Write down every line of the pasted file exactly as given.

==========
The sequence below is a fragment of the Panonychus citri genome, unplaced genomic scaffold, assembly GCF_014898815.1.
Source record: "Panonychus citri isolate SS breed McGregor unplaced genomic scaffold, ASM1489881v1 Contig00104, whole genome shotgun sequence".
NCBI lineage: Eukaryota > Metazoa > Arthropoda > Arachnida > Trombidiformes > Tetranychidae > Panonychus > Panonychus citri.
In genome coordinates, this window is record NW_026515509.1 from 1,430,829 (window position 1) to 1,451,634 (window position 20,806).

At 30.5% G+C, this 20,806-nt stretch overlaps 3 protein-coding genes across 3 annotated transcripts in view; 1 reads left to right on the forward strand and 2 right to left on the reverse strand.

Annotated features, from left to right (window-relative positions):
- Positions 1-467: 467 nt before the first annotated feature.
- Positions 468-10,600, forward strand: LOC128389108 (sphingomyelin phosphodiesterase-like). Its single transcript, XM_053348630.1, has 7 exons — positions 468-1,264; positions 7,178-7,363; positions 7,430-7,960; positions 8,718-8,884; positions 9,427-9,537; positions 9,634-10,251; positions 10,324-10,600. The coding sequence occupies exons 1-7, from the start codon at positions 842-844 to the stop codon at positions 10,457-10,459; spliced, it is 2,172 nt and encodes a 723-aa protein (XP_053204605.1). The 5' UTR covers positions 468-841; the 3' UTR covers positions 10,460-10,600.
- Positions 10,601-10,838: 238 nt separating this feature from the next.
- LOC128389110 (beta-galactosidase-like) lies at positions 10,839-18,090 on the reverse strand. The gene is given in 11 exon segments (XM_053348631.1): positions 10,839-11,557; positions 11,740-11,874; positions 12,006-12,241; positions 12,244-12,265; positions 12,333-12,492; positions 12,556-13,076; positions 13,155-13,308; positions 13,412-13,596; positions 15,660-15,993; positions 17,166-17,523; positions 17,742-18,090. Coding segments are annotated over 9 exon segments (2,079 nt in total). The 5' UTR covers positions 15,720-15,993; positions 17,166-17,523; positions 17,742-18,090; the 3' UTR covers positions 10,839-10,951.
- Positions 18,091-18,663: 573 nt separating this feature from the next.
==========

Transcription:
The sequence below is a fragment of the Panonychus citri genome, unplaced genomic scaffold, assembly GCF_014898815.1.
Source record: "Panonychus citri isolate SS breed McGregor unplaced genomic scaffold, ASM1489881v1 Contig00104, whole genome shotgun sequence".
NCBI lineage: Eukaryota > Metazoa > Arthropoda > Arachnida > Trombidiformes > Tetranychidae > Panonychus > Panonychus citri.
In genome coordinates, this window is record NW_026515509.1 from 1,430,829 (window position 1) to 1,451,634 (window position 20,806).

At 30.5% G+C, this 20,806-nt stretch overlaps 3 protein-coding genes across 3 annotated transcripts in view; 1 reads left to right on the forward strand and 2 right to left on the reverse strand.

Annotated features, from left to right (window-relative positions):
- Positions 1-467: 467 nt before the first annotated feature.
- Positions 468-10,600, forward strand: LOC128389108 (sphingomyelin phosphodiesterase-like). Its single transcript, XM_053348630.1, has 7 exons — positions 468-1,264; positions 7,178-7,363; positions 7,430-7,960; positions 8,718-8,884; positions 9,427-9,537; positions 9,634-10,251; positions 10,324-10,600. The coding sequence occupies exons 1-7, from the start codon at positions 842-844 to the stop codon at positions 10,457-10,459; spliced, it is 2,172 nt and encodes a 723-aa protein (XP_053204605.1). The 5' UTR covers positions 468-841; the 3' UTR covers positions 10,460-10,600.
- Positions 10,601-10,838: 238 nt separating this feature from the next.
- LOC128389110 (beta-galactosidase-like) lies at positions 10,839-18,090 on the reverse strand. The gene is given in 11 exon segments (XM_053348631.1): positions 10,839-11,557; positions 11,740-11,874; positions 12,006-12,241; positions 12,244-12,265; positions 12,333-12,492; positions 12,556-13,076; positions 13,155-13,308; positions 13,412-13,596; positions 15,660-15,993; positions 17,166-17,523; positions 17,742-18,090. Coding segments are annotated over 9 exon segments (2,079 nt in total). The 5' UTR covers positions 15,720-15,993; positions 17,166-17,523; positions 17,742-18,090; the 3' UTR covers positions 10,839-10,951.
- Positions 18,091-18,663: 573 nt separating this feature from the next.